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Door strike depicting Napirisha, 14th century BCE, Susa Acropolis, on display at the Louvre

Napirisha was an elamite deity from the region of Anshan, and was the main deity of the kingdom from at least the late 3rd Millennium BCE. In Elamite, his name means "Great (-ša) God (napir)"; in cuneiforme texts, the word is written using the ideogramme GAL (meaning "great" in Sumerian), which was without a correct interpretation for some time.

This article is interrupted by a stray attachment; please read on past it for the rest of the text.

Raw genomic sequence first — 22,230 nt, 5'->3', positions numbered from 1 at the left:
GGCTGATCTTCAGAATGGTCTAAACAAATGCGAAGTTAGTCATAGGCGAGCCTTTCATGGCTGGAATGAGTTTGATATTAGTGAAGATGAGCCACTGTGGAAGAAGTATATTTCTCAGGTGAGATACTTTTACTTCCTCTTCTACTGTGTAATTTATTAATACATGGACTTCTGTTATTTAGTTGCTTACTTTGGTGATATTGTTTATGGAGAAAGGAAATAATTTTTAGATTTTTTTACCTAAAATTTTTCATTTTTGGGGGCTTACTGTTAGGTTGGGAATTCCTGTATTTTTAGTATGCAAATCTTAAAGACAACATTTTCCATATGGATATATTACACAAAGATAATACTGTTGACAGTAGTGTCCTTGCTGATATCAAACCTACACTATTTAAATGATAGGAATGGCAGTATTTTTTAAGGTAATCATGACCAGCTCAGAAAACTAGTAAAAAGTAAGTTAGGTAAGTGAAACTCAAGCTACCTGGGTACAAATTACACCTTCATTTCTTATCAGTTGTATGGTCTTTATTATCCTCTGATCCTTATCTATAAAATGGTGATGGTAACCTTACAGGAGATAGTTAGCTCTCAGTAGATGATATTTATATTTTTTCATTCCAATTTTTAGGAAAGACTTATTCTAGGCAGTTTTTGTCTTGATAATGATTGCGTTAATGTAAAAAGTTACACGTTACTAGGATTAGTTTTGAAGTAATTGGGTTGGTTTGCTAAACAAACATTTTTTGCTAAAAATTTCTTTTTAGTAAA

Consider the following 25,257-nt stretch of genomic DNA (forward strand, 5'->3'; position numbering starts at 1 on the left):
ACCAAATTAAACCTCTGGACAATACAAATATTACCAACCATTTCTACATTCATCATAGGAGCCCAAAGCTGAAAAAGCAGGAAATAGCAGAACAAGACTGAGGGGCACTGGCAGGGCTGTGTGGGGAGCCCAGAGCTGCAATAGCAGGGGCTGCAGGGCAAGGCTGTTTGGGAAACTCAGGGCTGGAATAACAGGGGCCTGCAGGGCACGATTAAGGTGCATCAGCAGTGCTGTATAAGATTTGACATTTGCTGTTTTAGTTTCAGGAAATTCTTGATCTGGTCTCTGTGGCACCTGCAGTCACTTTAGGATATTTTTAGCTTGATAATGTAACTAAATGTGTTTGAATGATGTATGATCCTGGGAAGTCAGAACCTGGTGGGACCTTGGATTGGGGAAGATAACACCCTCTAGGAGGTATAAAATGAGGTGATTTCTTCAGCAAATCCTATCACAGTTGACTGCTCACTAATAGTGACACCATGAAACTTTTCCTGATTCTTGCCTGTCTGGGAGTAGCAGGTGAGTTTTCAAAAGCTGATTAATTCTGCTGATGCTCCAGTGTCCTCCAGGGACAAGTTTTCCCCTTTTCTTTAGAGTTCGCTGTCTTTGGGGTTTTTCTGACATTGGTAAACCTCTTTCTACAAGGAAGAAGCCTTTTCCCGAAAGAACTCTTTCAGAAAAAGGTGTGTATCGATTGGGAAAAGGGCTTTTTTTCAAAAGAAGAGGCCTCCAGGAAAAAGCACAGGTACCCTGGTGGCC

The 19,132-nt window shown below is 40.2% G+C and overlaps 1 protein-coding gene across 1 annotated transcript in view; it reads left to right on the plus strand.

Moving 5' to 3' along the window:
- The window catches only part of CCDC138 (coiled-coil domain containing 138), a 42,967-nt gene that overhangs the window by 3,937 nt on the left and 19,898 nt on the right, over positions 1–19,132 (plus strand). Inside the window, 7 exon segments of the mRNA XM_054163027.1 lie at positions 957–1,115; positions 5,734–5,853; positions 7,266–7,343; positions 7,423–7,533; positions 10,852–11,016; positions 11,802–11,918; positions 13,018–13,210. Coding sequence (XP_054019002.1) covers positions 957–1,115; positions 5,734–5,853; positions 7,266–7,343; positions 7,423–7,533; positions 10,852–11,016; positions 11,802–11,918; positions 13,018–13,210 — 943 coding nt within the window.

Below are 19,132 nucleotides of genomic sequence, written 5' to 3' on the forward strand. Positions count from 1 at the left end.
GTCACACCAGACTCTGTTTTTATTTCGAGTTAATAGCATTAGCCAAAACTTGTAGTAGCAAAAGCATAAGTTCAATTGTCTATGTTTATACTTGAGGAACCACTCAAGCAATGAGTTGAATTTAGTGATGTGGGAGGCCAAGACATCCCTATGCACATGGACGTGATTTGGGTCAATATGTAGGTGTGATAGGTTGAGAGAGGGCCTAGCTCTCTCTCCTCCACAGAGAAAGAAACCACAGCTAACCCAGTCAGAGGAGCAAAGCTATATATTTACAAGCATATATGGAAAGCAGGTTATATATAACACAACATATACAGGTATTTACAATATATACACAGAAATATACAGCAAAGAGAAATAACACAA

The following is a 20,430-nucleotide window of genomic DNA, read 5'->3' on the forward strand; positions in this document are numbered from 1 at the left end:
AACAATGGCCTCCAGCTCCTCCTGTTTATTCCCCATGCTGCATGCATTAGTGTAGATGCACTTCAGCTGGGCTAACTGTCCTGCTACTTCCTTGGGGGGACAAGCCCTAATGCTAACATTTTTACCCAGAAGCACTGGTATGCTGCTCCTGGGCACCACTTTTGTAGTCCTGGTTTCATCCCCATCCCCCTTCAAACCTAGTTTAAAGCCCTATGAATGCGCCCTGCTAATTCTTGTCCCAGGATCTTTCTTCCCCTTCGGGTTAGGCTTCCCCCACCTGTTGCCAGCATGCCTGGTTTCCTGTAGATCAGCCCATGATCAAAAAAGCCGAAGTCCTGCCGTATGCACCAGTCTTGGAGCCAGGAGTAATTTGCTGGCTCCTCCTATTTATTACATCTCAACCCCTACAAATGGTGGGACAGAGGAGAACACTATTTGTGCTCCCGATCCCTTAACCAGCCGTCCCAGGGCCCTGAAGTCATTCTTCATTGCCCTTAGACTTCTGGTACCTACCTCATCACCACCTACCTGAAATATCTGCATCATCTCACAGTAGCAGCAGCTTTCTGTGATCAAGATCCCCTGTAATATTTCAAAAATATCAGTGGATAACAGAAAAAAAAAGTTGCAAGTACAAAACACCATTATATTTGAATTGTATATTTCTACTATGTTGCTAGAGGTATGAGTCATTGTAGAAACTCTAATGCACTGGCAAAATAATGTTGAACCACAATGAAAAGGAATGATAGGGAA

Napirisha is depicted as an anthropomorphic deity, often with a snake figure that symolises primordial waters. It is thus identified with the Mesopotamian god Enki/Ea, who rules the primodial waters of the abyss. In Elam, he was close to the character of Humban, the gread god of the Awan region, which he replaced as a titular deity of Elamit kings around 2000 BCE.

In Anshan, Napirisha did not have a main temple. Napirisha was in all likelihood worshiped in large, open stone sanctuaries, such as Kurangun; he is probably the deity depicted on bas-reliefs with his consort (Kiririsha?) and other deities, providing life water. A large temple dedicated to Napirisha was built in Dur-Untash (Choga-Zambil), in Susa, shared with the local titular god Inshushinak. The template was next to a large ziggurat.